The bitter lot of the establishment Dems

Oh, the wailing and gnashing of teeth by the establishment Democrats! For aeons they have ruled their party, but now they see the horde coming. They are caught between a dragon and a smelly, unwashed horde. The dragon is detestable, but he is corrupt enough to be bribed and lazy and incompetent enough that he isn’t a real threat to their way of life. The horde, however, is filled with cries to take away their power and privilege, and they fear it more than anything.

They declaim the barbarian ruffians and their low-born ways, and rend their garments in dismay at what their beloved party has become.

They turn seeking a champion to fight off the horde, but alas, they find no champion to defend them from the ravages of the horde.

The blade of their former white knight has grown old and rusty. It is almost sad how much he has declined mentally, so he can barely take to the field any more.

Their savior in the wings turned out to be nearly as bad as the dragon that they need to defeat on the field of battle, but without any of the dragon’s populist appeal.

Their bright young page, so good looking and clean cut, turned out to be devious and untrustworthy. The upper crust of polite society liked him, but the unwashed masses, especially the browner folk, refused to give him the time of day.

Their stalwart, who was the backup to carry their standard when their white night fell, proved to be sharp tongued and quick witted in her public banter, but the browner folk barely paid her any mind.

They used to detest their final option, but she was far less of a threat than the horde that they see coming. They were ready to give her their blessing as a last ditch effort to prevent the horde from taking over. However, once her supporters figured out how little spine she had, they abandoned her and joined the horde.

Oh alas, oh dismay! How cruel to accept the bitter fate set before them. They must either join the horde or bow before the evil dragon. They will lie about it, but deep down they know that they have only themselves to blame for their bitter lot in life, so we cannot join them in their tears.

Whether you believe Bernie or Warren, this dispute harms the progressive cause

At this point, it is impossible for us to know exactly what was said in that private meeting between Bernie Sanders and Elizabeth Warren in 2018, and it frankly shouldn’t matter, since it has nothing to do with the policies that either Sanders or Warren will try to enact as president.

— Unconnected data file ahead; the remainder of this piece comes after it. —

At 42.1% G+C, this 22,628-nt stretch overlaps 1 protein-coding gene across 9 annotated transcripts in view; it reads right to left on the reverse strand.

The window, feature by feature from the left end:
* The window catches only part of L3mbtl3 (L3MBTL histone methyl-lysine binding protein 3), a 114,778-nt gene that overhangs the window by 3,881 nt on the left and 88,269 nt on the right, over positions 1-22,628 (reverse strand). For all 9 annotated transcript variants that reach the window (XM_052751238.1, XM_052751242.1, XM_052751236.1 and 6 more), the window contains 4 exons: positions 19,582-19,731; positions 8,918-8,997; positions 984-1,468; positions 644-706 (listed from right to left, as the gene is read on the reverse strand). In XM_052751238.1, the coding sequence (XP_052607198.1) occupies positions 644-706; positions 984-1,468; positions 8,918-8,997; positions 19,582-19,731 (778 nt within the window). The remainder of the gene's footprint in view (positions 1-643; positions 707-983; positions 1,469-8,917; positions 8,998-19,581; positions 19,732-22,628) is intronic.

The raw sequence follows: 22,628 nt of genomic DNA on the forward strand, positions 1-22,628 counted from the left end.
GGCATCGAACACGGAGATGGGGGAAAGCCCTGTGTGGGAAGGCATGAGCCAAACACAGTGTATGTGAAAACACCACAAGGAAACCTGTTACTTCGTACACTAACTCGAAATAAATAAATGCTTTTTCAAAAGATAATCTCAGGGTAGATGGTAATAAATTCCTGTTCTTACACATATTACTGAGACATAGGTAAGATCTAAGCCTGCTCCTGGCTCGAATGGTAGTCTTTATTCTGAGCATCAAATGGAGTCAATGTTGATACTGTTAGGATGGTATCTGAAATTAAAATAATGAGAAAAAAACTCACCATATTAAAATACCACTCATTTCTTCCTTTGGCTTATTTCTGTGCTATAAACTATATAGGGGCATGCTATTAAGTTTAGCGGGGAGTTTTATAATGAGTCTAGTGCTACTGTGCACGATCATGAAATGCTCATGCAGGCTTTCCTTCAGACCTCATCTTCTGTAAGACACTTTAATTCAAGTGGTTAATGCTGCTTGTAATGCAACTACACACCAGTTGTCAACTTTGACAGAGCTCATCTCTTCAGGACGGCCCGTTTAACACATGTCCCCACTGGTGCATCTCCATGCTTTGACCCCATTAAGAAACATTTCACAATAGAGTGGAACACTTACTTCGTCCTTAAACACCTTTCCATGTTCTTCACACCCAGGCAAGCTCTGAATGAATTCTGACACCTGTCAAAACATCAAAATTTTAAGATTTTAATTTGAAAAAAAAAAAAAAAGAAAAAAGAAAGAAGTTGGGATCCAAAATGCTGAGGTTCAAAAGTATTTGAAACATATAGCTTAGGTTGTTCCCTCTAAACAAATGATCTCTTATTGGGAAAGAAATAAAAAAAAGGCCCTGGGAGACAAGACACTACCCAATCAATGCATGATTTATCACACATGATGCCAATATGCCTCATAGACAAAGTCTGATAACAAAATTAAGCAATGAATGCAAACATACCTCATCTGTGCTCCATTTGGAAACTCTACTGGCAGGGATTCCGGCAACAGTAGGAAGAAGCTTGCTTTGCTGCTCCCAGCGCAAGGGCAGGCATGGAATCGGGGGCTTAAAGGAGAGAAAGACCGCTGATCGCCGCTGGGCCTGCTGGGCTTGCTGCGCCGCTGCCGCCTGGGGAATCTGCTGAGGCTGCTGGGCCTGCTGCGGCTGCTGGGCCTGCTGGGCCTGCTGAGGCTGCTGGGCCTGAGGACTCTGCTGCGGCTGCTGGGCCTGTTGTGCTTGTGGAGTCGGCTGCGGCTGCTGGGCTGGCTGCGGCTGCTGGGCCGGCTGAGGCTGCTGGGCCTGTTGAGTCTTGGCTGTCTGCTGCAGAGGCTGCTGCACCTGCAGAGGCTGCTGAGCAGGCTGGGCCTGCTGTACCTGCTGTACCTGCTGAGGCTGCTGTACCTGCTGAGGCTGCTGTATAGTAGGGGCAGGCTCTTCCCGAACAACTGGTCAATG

My personal belief is that Bernie told Warren bluntly that Trump will employ sexism against her, and she interpreted that as meaning that no woman could win the US presidency. Given the fact that Bernie wanted Warren to run for president in 2015 and there are a number of indications that he would have chosen Warren as his VP if he had won the nomination in 2016, Bernie was probably trying to warn Warren, and she took that warning in a different light to mean that no woman could win.

I’m afraid that the current dispute between Bernie and Warren means that the progressive wing of the Democratic Party is going to lose. My best guess is that Bernie will win Iowa, New Hampshire, Nevada and California, and Biden will win South Carolina and a bunch of Super Tuesday states, but it is unlikely that any of these will be run-away victories, so there will be no clear front runner. Warren, Yang, Buttigeig, Steyer and Bloomberg will have enough money to stay in the race till the bitter end, so it will be very hard for any candidate to get over 50% of the delegates before the convention. If Bernie is going to win, he needs Warren’s delegates, but I’m afraid that they have created a rift that will make if very difficult for Bernie to come to an agreement with Warren, such as offering her a position as his VP.

Likewise, there is the possibility that Bernie will need to throw his delegates to Warren in order to prevent Joe Biden or another establishment candidate from winning the nomination. In order for that to happen, Bernie will need Warren to commit to certain policies, but this dispute will make it harder for Bernie and Warren to come to any agreement at the convention.